Which is the Better Investment, Amazon or Google?
That’s the question Bloomberg Businessweek asked on Friday:
Conventional wisdom suggests Google, which turns huge profits, enjoys better gross margins, and has a far lower price-to-earnings ratio. Yet Amazon’s stock has returned 62.6 percent in the past year, compared with 9.6 percent for Google.
That’s a phenomenon Steve Hanke, an economics professor at Johns Hopkins University, and Ryan Guttridge, a fellow there, have named the “Amazon Puzzle,” and one they say they’ve figured out. The key is hidden in asset turns, or how effective companies are at getting revenue out of their investments. Asset turnover is defined as sales divided by total assets; the higher the number, the better.
Hanke and Guttridge worked out that Amazon was the better investment because it was better at turning over its assets, or generating revenue out of its investments.
That’s a good argument, but I have a simpler one.
Amazon’s the better investment because it has better long term growth prospects due to the fact that its interests align with both its users and its customers.
Amazon makes most of its money from retailing, so its users are its customers. Amazon wants to make its users/customers happy so they buy more, and that’s a lot easier to pull off than the delicate balancing act Google has to manage.
Google’s users are not its customers. Google derives much of its revenues from advertising, which means it captures the attention of users and sells that attention to Google’s customers, the advertisers.
That is a delicate balancing act because any steps Google takes to make its customers happy (ie more adverts or attention-getting adverts) will make its users unhappy.
And as we all know from the ongoing ad blocking brouhaha, users will only tolerate so many annoying ads before they decide to block said adverts. And to make matters worse, the users' attention span can only notice so many adverts on a page before the users start to tune them out. (And if there’s a problem worse than users refusing to view the ads, it’s when users don’t even notice the ads.)
Furthermore, Google is limited in the amount of advertising it can sell. It can only sell as much of your attention to advertisers as it can capture, while Amazon can sell you as much stuff as you are willing (or able) to pay for.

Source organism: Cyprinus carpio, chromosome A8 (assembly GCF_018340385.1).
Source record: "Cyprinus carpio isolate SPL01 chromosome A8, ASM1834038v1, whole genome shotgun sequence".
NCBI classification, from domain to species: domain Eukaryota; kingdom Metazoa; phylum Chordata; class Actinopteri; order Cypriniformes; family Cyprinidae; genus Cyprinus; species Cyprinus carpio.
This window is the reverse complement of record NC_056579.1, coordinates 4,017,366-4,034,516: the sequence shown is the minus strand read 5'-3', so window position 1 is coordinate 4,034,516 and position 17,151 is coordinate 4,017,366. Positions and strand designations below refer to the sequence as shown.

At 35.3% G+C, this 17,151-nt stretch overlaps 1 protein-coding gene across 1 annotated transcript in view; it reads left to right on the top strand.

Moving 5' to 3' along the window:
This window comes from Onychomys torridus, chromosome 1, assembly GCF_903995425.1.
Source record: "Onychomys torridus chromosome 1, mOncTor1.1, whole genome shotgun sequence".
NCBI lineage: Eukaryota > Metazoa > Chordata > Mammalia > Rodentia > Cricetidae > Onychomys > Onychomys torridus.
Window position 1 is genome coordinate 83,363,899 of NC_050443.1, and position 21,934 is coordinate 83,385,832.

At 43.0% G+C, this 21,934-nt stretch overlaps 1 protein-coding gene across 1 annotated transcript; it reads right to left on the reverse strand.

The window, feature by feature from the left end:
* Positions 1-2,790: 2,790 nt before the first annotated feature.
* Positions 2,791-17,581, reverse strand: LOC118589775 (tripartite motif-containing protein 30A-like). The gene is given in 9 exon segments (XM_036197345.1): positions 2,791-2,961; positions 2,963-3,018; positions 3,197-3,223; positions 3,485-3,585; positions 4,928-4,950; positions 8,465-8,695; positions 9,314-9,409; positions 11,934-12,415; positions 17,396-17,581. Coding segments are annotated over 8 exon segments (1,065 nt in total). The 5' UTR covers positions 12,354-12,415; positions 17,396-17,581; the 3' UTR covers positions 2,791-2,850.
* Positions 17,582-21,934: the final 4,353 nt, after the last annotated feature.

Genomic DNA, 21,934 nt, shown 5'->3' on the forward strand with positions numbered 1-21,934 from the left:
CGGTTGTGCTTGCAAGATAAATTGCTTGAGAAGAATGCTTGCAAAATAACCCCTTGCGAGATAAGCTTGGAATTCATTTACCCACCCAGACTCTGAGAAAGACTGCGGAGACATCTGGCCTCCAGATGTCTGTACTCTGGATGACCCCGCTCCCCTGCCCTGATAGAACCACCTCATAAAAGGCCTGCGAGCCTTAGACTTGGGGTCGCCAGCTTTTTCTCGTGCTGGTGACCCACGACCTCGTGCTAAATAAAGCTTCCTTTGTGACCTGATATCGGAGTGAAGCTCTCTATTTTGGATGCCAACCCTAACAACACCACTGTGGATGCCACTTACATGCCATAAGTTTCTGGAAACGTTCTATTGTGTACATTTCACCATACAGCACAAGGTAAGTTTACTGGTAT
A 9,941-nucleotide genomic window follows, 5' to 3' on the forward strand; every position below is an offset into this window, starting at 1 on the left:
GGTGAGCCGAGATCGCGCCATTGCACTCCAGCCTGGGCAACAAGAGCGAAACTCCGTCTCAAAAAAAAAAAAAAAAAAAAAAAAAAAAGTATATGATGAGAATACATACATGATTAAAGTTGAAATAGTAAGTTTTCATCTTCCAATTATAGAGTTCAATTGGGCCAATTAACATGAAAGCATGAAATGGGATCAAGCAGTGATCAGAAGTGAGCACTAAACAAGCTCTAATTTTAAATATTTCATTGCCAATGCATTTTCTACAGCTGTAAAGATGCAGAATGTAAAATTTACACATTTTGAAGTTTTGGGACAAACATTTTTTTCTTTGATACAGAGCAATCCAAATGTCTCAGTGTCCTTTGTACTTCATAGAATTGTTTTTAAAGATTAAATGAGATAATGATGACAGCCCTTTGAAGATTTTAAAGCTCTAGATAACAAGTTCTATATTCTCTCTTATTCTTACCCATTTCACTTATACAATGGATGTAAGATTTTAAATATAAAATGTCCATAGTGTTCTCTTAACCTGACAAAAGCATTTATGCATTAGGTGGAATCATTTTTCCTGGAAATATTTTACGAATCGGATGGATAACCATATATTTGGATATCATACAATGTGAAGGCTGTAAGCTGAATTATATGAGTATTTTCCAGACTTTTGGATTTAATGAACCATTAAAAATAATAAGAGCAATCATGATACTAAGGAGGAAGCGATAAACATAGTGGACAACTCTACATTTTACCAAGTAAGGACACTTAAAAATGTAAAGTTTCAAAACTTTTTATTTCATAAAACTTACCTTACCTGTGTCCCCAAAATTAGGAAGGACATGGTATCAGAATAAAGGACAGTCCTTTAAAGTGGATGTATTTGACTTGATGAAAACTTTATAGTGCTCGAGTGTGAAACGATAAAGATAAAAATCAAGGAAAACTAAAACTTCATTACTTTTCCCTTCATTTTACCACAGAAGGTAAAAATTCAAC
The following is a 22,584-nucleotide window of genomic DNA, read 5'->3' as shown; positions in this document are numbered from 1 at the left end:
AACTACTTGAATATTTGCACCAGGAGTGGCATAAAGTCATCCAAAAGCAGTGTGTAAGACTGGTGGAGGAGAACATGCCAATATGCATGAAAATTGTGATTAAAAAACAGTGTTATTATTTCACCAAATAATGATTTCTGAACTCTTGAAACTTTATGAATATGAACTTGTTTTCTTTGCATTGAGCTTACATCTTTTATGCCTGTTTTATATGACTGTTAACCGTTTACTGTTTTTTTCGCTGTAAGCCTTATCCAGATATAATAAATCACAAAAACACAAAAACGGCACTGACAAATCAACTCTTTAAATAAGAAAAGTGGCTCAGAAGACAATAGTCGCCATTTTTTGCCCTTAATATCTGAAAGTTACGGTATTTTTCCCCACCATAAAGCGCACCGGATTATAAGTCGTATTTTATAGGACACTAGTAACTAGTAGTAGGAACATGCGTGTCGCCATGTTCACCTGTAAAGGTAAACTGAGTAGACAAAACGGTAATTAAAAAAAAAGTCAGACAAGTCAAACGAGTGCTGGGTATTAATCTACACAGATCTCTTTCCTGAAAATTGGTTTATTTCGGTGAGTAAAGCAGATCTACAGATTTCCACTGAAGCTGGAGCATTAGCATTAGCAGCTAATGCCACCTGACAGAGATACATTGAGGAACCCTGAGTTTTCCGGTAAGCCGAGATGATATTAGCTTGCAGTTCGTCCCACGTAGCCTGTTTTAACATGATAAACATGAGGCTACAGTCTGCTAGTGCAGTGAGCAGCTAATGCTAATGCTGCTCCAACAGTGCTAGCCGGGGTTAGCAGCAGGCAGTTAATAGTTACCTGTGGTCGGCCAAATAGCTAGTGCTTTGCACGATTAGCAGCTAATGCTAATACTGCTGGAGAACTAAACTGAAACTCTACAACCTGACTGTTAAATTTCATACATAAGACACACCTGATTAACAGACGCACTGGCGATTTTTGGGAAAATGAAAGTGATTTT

Yes, Amazon is the better investment.
Or am I wrong?
image by dullhunk
David September 28, 2015 um 7:43 pm
Yes, of course you’re wrong. For too long Amazon has been run without any real concern to a return on shareholder investment. It’s been more about trying to destroy the competition than run a profitable business. Both Google and Amazon are over-valued and while I wouldn’t recommend selling at this moment, I also would not encourage anyone to purchase.
Paul September 28, 2015 um 8:49 pm
I concur that Amazon is over-valued, but as a sustainable business, its not when you consider the success of some of its sub operations like Amazon Cloud, which is significantly profitable.
Plus you’re assuming the stock market rewards profits. It doesn’t. It rewards market dominance instead.
A more interesting question is who is more valuable in the long run, Google, or Facebook?
David September 28, 2015 um 10:11 pm
It should not be an absurd proposition that the better investment is not the company that operates at a consistent loss, can’t substantially differentiate itself, and is operated by megalomaniac who thought people wanted a six pack of disposable tablets, a phone with an array of cameras to fake 3-D depth, and I was going to suggest only makes money when they sell other people’s products. But that could also be said about advertising.
Google is the better investment because they own the tech, they invented the tech, and have amassed a giant pool of talent. Amazon is a poor investment because the market has allowed them to operate without reason for too long.
One cannot assume that Amazon’s cloud services will remain significantly profitable; the new storage offerings from Backblaze will help depress prices in the segment and decrease profits from S3 and so forth.
Syn September 29, 2015 um 12:20 am
I thought amazon reinvests its profits back into the business.
David September 29, 2015 um 1:10 am
There is a big difference between "reinvesting your profits in your business" and making insufficient revenue to actually make a profit. When a company says they are reinvesting the profits, that’s normally a blanket excuse used to avoid paying a dividend to their shareholders.
In Amazon’s case, they are actively wasting money by offering products and programs at a loss just to try and sabotage their competition.